My husband and I took out a 30-year mortgage in 2005. Our goal was to pay off our mortgage in half the time. Looking back, it would have been easier to force ourselves into paying our home off early with a 15-year mortgage. However, we are still committed to our goal of paying off our home in half the time. We refinanced our home twice in order to take advantage of lower interest rates. We currently have a 15-year fixed rate mortgage with a low interest rate of 2.75 percent. In order to pay off our mortgage by 2020, we have to pay more than the minimum $930 we owe every month. Although it hasn't been easy to keep to the course, we are still on track to reach our goal by 2020.
Becoming a serial refinancer
We aren't exactly serial refinancers, but we did refinance our home twice. We took advantage of a free refinance offered by our bank the first time. The second time, we waited until we had at least 20 percent equity in our home so that we wouldn't have to pay private mortgage insurance or PMI. Being forced to pay PMI would have made it more difficult to pay off our home in half the time since we'd have an extra $50 a month tacked onto our mortgage bill every month. I'm glad we lowered our interest rate since more of our money can go toward paying down the principle instead of paying for interest.
Pretending our mortgage never changed
The key way we have been able to stay on track is by pretending that our monthly mortgage payment never changed. We've always had to pay about $1,500 a month in order to meet our goal of paying off our mortgage in 15 years. Throughout the years, our required mortgage payment has fluctuated depending on our latest refinance as well as property taxes. When we first bought our home, we owed about $1,100 a month. After our first refinance, our payment went up to $1,230 because we switched from a 30-year to a 15-year term. With our second refinance, our payment dropped down to $930, but we still pretend to owe $1,500 each month.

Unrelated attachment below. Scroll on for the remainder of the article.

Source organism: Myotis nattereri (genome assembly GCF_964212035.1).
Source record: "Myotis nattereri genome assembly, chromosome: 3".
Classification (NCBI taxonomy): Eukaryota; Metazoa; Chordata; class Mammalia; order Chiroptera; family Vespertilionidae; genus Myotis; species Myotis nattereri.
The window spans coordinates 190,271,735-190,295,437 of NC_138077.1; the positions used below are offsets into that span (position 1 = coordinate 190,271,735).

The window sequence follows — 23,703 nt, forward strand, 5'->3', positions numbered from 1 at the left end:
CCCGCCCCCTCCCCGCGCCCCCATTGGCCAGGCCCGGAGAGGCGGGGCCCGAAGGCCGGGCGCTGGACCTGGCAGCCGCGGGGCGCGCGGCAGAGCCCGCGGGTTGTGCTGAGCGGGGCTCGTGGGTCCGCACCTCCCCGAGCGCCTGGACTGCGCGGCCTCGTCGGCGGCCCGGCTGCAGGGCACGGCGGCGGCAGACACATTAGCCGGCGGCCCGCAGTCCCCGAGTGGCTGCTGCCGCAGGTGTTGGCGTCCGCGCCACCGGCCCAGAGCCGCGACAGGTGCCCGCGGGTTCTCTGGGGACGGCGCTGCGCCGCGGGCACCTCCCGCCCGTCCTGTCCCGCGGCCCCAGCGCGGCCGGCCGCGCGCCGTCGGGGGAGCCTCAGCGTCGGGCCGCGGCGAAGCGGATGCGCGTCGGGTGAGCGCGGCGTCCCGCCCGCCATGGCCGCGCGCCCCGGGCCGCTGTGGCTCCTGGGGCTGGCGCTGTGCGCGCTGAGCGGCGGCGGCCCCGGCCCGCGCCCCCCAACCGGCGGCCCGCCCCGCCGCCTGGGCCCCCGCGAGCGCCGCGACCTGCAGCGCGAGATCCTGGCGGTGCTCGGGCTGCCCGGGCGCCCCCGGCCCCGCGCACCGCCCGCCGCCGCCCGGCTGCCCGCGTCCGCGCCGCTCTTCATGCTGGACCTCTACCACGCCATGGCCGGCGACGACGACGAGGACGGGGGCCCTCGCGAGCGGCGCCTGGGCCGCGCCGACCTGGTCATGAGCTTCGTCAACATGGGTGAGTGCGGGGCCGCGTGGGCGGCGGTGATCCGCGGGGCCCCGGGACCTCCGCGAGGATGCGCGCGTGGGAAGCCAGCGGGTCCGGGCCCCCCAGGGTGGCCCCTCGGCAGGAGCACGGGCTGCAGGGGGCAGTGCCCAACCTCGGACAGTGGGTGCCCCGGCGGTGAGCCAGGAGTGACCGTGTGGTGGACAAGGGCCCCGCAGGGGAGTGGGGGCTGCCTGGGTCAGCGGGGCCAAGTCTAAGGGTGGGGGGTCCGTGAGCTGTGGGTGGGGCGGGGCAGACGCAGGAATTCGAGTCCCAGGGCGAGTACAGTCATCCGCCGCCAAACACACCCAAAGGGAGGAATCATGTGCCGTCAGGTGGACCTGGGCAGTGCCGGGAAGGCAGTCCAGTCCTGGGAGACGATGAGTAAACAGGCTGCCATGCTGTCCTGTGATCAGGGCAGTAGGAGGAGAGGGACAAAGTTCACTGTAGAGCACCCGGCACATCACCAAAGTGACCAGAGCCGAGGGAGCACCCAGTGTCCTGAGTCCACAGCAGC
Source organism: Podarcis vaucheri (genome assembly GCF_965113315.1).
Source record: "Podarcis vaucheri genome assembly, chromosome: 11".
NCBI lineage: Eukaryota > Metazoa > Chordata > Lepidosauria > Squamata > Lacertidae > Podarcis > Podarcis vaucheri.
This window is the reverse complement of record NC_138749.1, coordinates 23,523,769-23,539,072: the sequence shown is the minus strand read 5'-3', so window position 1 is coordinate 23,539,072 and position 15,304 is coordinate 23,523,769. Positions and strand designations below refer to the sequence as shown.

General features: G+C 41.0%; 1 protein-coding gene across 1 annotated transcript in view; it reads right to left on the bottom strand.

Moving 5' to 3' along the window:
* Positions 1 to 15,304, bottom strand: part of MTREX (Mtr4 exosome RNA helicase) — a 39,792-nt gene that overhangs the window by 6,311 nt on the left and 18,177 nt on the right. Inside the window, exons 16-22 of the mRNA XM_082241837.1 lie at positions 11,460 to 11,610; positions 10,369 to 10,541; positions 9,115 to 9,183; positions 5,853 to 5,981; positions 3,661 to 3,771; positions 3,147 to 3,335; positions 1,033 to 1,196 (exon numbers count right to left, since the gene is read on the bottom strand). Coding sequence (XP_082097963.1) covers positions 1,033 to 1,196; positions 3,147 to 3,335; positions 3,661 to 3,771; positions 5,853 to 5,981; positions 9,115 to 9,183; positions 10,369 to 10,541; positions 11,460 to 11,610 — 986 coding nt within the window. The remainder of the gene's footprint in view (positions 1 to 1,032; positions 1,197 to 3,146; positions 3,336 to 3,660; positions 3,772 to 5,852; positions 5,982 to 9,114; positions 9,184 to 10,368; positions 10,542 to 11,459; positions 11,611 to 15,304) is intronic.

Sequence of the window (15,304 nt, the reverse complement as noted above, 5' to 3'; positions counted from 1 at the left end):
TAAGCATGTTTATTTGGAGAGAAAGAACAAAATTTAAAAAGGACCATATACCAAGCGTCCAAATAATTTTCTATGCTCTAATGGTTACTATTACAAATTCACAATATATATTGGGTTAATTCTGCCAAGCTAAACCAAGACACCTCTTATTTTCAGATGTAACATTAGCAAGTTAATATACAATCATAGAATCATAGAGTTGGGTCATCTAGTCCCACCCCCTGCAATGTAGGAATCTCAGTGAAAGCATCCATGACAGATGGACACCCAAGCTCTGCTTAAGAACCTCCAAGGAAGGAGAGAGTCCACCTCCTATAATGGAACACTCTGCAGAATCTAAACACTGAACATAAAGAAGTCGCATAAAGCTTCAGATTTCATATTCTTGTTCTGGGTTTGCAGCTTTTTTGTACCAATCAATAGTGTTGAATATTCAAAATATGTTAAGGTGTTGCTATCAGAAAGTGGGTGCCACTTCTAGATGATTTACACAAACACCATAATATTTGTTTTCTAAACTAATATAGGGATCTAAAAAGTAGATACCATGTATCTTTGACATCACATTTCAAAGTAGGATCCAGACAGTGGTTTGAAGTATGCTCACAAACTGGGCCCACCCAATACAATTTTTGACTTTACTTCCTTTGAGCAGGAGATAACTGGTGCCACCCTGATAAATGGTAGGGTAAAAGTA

Staying one month ahead
Another trick I use is to pay the extra money one month ahead in case we have an unexpected bill or expense that would prevent us from paying extra on our mortgage. I want to be able to skip a month if I have to without derailing our goal to pay off our mortgage in half the time. If I get a tax refund or unexpected windfall, I use that money to pay down my mortgage so I'm ahead of schedule. I've found it's nearly impossible to catch up if I miss a month of paying that extra $500 to $600.
Although not everyone agrees that it pays to put extra money toward the mortgage, I'm glad we are sticking to our timeline. I can't wait to finally be free of our mortgage. Some experts say a person shouldn't refinance if they want to pay off their home early because the "clock" is basically reset. However, by getting the lower interest rates, it's been actually easier for us to pay down our mortgage.
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